Hello,

We noticed you're browsing in private or incognito mode.

To continue reading this article, please exit incognito mode or log in.

Not an Insider? Subscribe now for unlimited access to online articles.

A View from Henry Jenkins

Downloading Television, Legal or Otherwise

Salon’s tech reporter Farhad Marjoo recently posted a thoughtful discussion of the current state of television downloads. The center piece of the article is a discussion of a recent FCC decision which cleared the way for TiVo, the digital recorder…

  • August 17, 2004

Salon’s tech reporter Farhad Marjoo recently posted a thoughtful discussion of the current state of television downloads. The center piece of the article is a discussion of a recent FCC decision which cleared the way for TiVo, the digital recorder folks, to offer a new service-TiVoToGo-which allows one to transfer digitally recorded content from your TiVo machine across the internet to your PC or to another TiVo. The service comes with plenty of hardware to make it difficult for the content to be shared with family or friends, let alone the general public, but it does represent a real convenience for folks like me who travel and want to catch up with their favorite shows. What I also want is a simple way to tell my TiVo from the road to tape shows I discover, say, reading a newspaper or magazine on the flight.



From here, the story goes on to look at a variety of strategies being adopted to share television content on the Web-which is as legal or illegal as downloading any other copyrighted content.



Reading the article got me off on one of my pet pipe dreams-reruns on demand. We can get there legally or illegally. The article describes the illegal route-connect enough television fans up using BitTorrent and RSS-and let them rip, burn, and trade your content. Or create a simple system where I can pay per view to watch episodes of television series while they are still on the air and still relevant in the culture. Right now, television producers are making a lot of money bundling together episodes from past seasons onto DVD and selling them. It used to be taken for granted that no one would pay for content that had been offered for free. Wrong. It was also assumed that selling content would interfere with ratings for reruns or interest in syndication packages. The success of Sex and the City in syndication after years of access on DVD would seem to disprove this. The next step is to sell me the content immediately after it airs, so if word of mouth builds on a new series, fans can go back and catch up on the episodes they missed, rather than waiting for rerun season and probably forgetting about it. Personally, I’d also love to be able to cherry-pick series off Showtime and HBO without having to subscribe to the whole network. I might in the end give them more money rather than less but I’d be paying for the content I wanted to see. Give it to me in a cheap, easy, timely, and legal fashion and there’s no reason for illegal downloads.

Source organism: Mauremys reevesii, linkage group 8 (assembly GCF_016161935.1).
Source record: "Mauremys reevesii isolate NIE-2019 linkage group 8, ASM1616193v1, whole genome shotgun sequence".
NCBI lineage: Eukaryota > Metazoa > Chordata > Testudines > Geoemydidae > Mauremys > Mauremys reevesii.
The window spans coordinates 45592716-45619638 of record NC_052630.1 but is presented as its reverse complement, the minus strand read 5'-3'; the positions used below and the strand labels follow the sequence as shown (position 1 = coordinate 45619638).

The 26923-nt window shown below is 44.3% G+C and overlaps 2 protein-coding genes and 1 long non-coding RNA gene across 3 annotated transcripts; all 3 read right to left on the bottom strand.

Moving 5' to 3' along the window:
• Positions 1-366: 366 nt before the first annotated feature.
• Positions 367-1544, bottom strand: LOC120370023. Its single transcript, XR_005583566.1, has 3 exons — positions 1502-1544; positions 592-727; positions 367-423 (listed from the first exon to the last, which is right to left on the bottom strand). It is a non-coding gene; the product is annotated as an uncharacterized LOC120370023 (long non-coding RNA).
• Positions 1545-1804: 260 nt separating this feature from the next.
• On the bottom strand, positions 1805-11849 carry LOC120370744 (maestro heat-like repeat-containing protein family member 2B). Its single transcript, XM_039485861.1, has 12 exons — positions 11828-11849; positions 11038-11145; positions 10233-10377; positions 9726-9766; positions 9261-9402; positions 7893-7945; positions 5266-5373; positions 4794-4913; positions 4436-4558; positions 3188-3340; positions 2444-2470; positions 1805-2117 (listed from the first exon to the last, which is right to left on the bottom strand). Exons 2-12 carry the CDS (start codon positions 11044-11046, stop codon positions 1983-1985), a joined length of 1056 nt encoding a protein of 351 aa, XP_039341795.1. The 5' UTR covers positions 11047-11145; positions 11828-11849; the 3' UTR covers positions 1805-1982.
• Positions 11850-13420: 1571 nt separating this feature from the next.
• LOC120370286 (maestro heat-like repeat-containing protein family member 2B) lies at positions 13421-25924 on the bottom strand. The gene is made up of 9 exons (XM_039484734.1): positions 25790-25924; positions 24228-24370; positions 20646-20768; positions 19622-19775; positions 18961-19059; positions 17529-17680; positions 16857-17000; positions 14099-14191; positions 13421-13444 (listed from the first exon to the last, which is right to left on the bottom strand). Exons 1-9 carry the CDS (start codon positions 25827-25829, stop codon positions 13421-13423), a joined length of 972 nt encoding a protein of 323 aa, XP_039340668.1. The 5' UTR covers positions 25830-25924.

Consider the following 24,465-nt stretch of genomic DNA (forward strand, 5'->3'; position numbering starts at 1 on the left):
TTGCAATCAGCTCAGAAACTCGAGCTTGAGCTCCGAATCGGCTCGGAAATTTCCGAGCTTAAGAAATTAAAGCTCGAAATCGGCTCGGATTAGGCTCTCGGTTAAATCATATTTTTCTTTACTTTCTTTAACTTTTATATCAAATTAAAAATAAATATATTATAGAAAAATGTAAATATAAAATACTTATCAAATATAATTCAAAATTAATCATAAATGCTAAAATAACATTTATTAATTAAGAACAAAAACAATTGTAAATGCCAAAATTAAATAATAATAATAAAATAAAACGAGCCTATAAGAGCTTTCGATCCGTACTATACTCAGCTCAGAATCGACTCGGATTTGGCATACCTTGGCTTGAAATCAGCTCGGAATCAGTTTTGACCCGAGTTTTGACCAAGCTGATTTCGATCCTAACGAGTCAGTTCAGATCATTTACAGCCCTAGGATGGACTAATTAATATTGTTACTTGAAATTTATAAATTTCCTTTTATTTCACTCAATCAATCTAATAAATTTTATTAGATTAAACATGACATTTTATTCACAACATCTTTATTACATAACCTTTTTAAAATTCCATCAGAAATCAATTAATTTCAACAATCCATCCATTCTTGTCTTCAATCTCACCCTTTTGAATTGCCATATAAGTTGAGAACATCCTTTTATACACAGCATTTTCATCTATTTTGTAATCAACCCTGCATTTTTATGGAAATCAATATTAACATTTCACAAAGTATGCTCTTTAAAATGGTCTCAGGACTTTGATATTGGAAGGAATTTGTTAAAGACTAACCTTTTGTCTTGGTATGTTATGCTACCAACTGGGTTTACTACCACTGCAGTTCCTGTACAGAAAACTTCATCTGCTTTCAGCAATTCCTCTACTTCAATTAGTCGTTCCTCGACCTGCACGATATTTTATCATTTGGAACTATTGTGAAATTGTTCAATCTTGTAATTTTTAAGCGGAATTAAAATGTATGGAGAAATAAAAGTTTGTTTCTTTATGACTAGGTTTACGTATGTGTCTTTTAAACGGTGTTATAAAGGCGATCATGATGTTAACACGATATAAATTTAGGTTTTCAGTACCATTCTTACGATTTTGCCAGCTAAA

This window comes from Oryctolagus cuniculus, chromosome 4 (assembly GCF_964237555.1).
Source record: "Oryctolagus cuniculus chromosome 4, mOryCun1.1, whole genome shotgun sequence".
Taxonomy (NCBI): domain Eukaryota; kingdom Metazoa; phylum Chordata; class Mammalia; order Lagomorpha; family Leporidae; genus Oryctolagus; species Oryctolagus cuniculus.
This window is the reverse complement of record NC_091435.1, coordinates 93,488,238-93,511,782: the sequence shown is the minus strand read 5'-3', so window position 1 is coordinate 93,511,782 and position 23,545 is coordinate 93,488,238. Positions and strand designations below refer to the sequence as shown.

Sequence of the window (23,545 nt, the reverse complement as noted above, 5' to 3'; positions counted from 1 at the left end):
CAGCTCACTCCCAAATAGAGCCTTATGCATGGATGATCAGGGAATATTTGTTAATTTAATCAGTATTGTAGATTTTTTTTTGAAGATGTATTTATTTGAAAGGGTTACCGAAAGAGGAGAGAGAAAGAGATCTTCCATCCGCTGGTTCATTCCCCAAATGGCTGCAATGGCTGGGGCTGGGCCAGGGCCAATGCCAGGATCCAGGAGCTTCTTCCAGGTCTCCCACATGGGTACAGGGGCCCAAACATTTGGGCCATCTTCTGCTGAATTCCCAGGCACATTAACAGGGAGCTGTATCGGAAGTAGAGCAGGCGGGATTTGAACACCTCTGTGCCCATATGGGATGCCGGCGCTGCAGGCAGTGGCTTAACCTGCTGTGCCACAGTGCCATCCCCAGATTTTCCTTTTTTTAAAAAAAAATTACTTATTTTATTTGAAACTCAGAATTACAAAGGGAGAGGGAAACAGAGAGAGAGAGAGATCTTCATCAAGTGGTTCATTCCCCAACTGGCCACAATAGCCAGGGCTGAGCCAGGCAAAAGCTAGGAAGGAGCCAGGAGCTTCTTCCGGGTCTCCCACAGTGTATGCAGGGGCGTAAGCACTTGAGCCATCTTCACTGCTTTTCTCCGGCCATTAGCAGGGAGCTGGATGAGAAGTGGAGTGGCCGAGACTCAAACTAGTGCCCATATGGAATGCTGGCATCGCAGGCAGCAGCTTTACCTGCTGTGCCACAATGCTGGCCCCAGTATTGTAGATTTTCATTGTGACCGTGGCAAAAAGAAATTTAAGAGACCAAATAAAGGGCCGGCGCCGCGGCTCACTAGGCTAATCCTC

Uh oh–you've read all of your free articles for this month.

Insider Premium
$179.95/yr US PRICE

Want more award-winning journalism? Subscribe and become an Insider.
  • Insider Premium {! insider.prices.premium !}*

    {! insider.display.menuOptionsLabel !}

    Our award winning magazine, unlimited access to our story archive, special discounts to MIT Technology Review Events, and exclusive content.

    See details+

    What's Included

    Bimonthly magazine delivery and unlimited 24/7 access to MIT Technology Review’s website

    The Download: our daily newsletter of what's important in technology and innovation

    Access to the magazine PDF archive—thousands of articles going back to 1899 at your fingertips

    Special discounts to select partner offerings

    Discount to MIT Technology Review events

    Ad-free web experience

    First Look: exclusive early access to important stories, before they’re available to anyone else

    Insider Conversations: listen in on in-depth calls between our editors and today’s thought leaders

  • Insider Plus {! insider.prices.plus !}* Best Value

    {! insider.display.menuOptionsLabel !}

    Everything included in Insider Basic, plus ad-free web experience, select discounts to partner offerings and MIT Technology Review events

    See details+

    What's Included

    Bimonthly magazine delivery and unlimited 24/7 access to MIT Technology Review’s website

    The Download: our daily newsletter of what's important in technology and innovation

    Access to the magazine PDF archive—thousands of articles going back to 1899 at your fingertips

    Special discounts to select partner offerings

    Discount to MIT Technology Review events

    Ad-free web experience

  • Insider Basic {! insider.prices.basic !}*

    {! insider.display.menuOptionsLabel !}

    Six issues of our award winning magazine and daily delivery of The Download, our newsletter of what’s important in technology and innovation.

    See details+

    What's Included

    Bimonthly magazine delivery and unlimited 24/7 access to MIT Technology Review’s website

    The Download: our daily newsletter of what's important in technology and innovation

/
You've read all of your free articles this month. This is your last free article this month. You've read of free articles this month. or  for unlimited online access.